My connection to Dickens (despite a 194 year separation...)

When Scott presented his idea to me in 2012 it struck me like a shiny, brass gong.

How about a mystery series set in London mid-1800’s with Dickens’ Scrooge as a reluctant detective?” he suggested. The fog parted at that moment and I knew I’d met my muse!

As it happens, my family moved to London from Wakefield in around 1820 (and then my namesake by complete coincidence, Elizabeth Wilson, was the first Wilson to be born in London. That was 1821!) One of the reasons the Wilsons moved to London during this time was because of my great-great-great-great-uncle wonderfully named Mozart, and his older brother Haydn. (It’s true. We’re eccentric.)

The two lads were budding musicians (of course), and the family moved to London so the boys would have the very best chance to nurture their art.

Haydn enrolled in the Royal Academy of Music and actually attended around the same time as Charles Dicken's little sister Fanny.  Read more about Dickens and Music here.

In fact, the Dickens family moved to London around that time too and lived about a mile from the Wilsons. I do hope they crossed paths and perhaps even knew each other a little. Maybe the Dickenses brought a plate of scones round to celebrate Mozart’s eventual success. Perhaps the Wilsons shared a plum pudding with the Dickenses to congratulate them on Charles’ epic stamp on literary history.

Haydn was eventually described in The Gentleman’s Magazine in 1829 as “a young composer in the Royal Academy of considerable promise.” and became resident organ player at St Mary's Newington. He later wrote a heap of organ music which is currently held at the university library at Cambridge. He never married, and eventually moved back to Wakefield in later life to live with his sister Jane Nicholson (of the organ making Nicholsons).

Mozart and Haydn had a nephew also named Mozart (yes, I know…) who went on to quite a bit of musical success and is the subject of my mother's great interest - she's a personal historian specializing in Victorian London (very convenient for me and Scott!). This Mozart Wilson (the younger) also happens to be an ancestor of Sylvia R. Swann, the editor of my novel Ascension Denied.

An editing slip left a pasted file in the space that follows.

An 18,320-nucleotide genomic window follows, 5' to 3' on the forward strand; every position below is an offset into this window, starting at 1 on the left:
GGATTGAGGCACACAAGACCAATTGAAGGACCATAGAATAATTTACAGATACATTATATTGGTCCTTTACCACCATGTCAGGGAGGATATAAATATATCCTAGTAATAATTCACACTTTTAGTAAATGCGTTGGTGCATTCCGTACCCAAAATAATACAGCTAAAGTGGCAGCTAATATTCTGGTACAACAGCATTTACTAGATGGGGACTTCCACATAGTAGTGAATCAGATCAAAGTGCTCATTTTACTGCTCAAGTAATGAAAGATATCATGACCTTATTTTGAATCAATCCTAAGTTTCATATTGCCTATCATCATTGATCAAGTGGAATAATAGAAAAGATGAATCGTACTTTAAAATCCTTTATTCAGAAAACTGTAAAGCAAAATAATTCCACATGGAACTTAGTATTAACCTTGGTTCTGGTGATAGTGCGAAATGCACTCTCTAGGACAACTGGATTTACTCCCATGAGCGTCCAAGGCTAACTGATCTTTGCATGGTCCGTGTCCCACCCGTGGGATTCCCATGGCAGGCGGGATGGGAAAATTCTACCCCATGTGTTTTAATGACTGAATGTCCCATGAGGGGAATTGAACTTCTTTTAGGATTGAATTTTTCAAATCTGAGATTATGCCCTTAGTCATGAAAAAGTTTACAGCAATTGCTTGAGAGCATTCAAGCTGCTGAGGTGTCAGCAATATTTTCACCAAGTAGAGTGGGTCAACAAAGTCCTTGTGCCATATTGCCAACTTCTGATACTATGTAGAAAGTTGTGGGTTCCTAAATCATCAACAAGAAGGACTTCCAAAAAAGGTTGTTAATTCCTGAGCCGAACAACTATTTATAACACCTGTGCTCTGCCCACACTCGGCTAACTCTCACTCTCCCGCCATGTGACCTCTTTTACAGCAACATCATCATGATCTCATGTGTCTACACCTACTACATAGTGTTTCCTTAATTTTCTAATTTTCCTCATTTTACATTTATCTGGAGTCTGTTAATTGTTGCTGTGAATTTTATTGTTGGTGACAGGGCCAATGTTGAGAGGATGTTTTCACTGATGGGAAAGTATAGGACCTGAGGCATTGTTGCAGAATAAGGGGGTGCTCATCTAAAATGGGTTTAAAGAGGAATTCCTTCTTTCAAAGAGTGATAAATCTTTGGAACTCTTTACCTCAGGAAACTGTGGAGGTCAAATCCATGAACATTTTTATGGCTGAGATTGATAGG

My family were (and still are) a mind-boggling bunch of cartoons who serve as excellent characters for a book! For example, Haydn’s uncle went bankrupt a few times, was a journalist and explored Afghanistan and Persia before running a dramatic society in India somewhere - no mean feat in those days. I think he’d make a smashing cameo character in the next book. I might mention it to Scott.

As always, thanks for reading,

Elizabeth

Why Scrooge?

Dear readers,

The following is a beautiful reflection from the late Scott Ciencin on why Ebenezer Scrooge became the hero of our story. On the anniversary of it's original posting, I'll just leave it here for you as a treat!

With love,

E.A.A Wilson

Writers are often asked, "Where do you get your ideas?"

Most of the time, there's no real answer. In the case of THE HUMBUG MURDERS, I vividly remember the moment of inspiration. 

Well over a decade ago, on a particular Christmas Eve, my wife and I were watching the 1984 version of A CHRISTMAS CAROL starring George C. Scott. This was a Christmas tradition for us. We would listen to Patrick Stewart or E.G. Marshall essay Scrooge, read the Dickens text to one another, or, more often than not, watch this version. 

Something sparked in me this time as I watched the scene of Belle rejecting Young Scrooge. For one thing, I became angry with Belle. I had witnessed this scene many times before and I knew how I was supposed to react, that I was supposed to side with her in the matter of the golden idol that had taken her place. Instead, this time, I felt Belle was giving Ebenezer a raw deal. 

Maybe it had to do with the performances of Mark Strickson and Lucy Gutteridge: Mark's devastation and heartbreak, Lucy's aloof chill. But suddenly I wanted to know more about young Scrooge's life. A lot more. I hit "pause" and stood, began pacing. Denise looked at me, a familiar smile on her face that said, I know what this is... And, as I often do, I began working out a verbal pitch. A series of novels focusing on young Scrooge, for sure, but where were the stakes, what was the ticking bomb?

I thought back to the party at the Fezziwig's and said, "Fezziwig was dead to begin with." The next thing I knew, it was a mystery series with Scrooge fitted up for his former mentor's murder. 

I only ever pitched the story to one person other than Denise, and that was my former longtime editor Alice Alfonsi, who now writes the amazing Coffeehouse Mysteries with her husband Marc Cerasini. Alice loved the idea and I knew I had something special. So special, in fact, that although I immediately began the extensive research necessary to recreate a realistic and gritty London for the series, and developed many storylines and concepts, I never felt quite ready to take the plunge with this one until two years ago.